One more suggestion I would make is that I know that with your treating prophylactically with the antibiotic that your intention was, by reducing the dose, to make the treatment perhaps more gentle on the bird. However, there is a risk when running short courses, or sub-therapeutic levels for the correct time of an antibiotic, it can have a negative impact, by killing weaker bacteria and bringing about resistance in the bacteria that survive the treatment course. When treating with antibiotics in the future I would recommend that you run the full correct dose for the specified period of time to help ensure that any resistance is not inadvertently brought about (even if treating prophylactically).

Good luck with him and please keep us informed,

Karyn
 

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Discussion Starter · #3 ·
Thanks for your feedback Karyn!

I know from my own experience doves seem to be more sensitive to a lack of calcium and vitamin D than pigeons, so a good quality calcium supplement like Calcivet would be recommended and because of the heavy molt I would be looking to supplement with a good quality multivitamin supplement as well right now.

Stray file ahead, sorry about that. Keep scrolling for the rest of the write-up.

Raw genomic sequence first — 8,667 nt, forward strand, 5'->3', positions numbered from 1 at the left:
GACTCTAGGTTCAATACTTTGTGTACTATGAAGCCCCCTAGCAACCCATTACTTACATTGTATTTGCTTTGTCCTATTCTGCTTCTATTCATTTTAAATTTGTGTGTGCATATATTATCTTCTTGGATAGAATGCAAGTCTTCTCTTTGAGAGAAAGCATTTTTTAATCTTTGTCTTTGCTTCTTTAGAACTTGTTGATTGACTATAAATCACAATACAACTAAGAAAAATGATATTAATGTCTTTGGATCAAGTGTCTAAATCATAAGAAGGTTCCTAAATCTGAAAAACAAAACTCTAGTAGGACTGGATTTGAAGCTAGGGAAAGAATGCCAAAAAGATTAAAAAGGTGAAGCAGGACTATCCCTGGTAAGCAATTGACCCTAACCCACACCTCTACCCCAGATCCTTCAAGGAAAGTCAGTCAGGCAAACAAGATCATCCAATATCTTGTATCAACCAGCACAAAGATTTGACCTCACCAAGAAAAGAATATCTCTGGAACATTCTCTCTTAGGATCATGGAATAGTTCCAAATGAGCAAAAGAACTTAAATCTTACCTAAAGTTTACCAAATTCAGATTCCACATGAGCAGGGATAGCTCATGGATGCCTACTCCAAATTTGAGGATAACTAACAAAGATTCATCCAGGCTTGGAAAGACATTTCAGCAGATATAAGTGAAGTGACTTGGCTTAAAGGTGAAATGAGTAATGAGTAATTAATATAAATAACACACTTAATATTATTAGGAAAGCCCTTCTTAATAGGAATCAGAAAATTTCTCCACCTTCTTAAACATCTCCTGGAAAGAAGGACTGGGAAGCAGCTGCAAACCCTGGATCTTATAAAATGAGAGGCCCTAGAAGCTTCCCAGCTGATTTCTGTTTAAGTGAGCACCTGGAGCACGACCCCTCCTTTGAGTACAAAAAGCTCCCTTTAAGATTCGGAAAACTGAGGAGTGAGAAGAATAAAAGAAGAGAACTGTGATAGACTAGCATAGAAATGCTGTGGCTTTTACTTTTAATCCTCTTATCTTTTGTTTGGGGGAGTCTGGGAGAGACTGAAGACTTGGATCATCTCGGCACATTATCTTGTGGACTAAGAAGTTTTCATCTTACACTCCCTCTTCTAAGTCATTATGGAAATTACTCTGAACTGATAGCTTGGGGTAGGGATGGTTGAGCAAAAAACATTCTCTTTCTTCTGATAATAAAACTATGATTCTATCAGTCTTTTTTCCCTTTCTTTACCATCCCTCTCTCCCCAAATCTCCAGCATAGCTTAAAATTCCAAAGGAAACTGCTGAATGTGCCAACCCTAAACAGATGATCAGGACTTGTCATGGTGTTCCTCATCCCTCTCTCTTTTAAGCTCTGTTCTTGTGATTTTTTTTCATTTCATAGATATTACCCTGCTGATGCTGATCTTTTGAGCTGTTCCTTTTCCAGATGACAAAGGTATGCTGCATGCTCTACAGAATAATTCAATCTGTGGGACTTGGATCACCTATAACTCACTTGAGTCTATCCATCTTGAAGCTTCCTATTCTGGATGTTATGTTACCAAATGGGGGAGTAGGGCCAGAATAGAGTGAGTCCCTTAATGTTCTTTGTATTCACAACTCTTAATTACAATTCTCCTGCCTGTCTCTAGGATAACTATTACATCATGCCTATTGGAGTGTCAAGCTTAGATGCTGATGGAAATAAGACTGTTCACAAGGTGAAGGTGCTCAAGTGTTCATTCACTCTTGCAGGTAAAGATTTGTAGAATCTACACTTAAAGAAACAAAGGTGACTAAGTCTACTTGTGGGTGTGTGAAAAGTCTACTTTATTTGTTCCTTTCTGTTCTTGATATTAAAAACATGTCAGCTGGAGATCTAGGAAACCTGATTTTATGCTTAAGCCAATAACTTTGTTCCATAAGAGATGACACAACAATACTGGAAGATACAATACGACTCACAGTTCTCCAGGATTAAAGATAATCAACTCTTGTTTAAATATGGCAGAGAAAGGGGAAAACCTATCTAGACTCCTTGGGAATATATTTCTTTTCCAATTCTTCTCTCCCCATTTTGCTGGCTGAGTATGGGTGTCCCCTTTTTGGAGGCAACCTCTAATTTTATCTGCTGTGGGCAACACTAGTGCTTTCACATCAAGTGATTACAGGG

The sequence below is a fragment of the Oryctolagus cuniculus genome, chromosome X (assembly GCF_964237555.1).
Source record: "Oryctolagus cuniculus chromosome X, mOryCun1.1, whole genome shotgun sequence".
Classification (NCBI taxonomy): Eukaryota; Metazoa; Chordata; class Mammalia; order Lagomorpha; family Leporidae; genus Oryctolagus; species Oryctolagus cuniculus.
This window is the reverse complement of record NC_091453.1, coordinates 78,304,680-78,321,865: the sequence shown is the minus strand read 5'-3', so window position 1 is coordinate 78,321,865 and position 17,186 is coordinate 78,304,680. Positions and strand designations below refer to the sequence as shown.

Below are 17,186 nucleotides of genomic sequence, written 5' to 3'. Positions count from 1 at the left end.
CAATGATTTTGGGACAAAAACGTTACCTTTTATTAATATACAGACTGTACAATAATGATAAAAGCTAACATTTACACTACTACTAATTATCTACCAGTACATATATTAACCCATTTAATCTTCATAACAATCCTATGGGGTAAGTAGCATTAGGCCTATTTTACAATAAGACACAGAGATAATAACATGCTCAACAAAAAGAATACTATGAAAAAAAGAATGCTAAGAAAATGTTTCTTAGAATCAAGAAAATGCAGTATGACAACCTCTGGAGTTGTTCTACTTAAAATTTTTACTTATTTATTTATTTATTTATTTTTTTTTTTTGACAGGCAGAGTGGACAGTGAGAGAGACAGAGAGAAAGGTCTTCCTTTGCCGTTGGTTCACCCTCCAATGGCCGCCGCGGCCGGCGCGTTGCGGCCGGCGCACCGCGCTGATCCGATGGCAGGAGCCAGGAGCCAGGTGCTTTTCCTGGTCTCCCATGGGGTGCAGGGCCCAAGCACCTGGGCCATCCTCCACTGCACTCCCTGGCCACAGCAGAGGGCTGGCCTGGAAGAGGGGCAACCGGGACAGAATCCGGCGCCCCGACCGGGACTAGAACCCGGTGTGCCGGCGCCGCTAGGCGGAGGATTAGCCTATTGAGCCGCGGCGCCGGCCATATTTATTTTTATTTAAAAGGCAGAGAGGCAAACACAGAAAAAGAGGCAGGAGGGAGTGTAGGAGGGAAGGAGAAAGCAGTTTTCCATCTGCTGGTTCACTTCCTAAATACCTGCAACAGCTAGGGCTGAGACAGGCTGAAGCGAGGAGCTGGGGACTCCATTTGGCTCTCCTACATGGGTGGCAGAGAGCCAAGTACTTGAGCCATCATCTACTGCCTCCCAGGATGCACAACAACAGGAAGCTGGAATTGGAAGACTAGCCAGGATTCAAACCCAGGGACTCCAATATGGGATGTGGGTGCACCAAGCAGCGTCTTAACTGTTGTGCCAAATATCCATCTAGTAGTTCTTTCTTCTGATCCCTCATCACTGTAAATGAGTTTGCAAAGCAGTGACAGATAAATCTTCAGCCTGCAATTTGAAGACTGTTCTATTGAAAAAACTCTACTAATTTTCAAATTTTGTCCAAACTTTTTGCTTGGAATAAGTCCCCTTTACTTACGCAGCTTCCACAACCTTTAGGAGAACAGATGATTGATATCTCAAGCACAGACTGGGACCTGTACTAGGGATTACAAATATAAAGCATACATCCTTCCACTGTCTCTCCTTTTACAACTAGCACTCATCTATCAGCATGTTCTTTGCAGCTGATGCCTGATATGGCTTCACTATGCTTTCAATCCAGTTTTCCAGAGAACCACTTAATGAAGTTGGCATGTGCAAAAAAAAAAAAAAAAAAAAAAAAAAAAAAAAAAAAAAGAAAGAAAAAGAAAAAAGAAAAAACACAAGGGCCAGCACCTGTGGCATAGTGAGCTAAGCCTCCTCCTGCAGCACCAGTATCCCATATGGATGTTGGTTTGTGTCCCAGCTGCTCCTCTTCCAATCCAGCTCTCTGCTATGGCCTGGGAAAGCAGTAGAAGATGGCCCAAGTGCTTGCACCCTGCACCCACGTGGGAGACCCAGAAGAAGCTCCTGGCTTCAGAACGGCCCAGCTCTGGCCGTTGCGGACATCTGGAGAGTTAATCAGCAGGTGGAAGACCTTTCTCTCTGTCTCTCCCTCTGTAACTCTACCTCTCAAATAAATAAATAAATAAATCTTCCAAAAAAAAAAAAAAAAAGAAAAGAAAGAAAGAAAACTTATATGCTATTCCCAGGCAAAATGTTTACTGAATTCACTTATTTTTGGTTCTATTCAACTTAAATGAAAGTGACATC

I started him on calcium and a multi-vitamin supplement last night - after it occurred to me that the moult may be depleting him. It came on so suddenly - I was not expecting it this time of year either. Maybe because he is in a warm sunny room, his system thinks it is Spring? I really hope it is nothing more serious, he's such a sweet bird and so vivacious.

When treating with antibiotics in the future I would recommend that you run the full correct dose for the specified period of time to help ensure that any resistance is not inadvertently brought about (even if treating prophylactically).
I used less than the recommended dose for pigeons, because dose is usually by weight, and pigeons are heavier than doves. I'd have done it exactly by weight, but I was treating so many birds at once I mixed up 1 pigeon batch and 1 dove batch per day and filled their drinking water.

8 days was the recommended dose on the label, so I treated him for 1 week + 1 day. And now I wish I had not treated him at all...there was no good reason to do it :(

The birds who were exposed to my loft all got a 14 day course btw. I should've been more clear in my description.
 

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Since he is eating, and drinking he might just be feeling sick because of the moult. Since he has been indoors all his life, chances that he is sick are small, but of course he could have been a carrier of something that now the stress is bringing it out.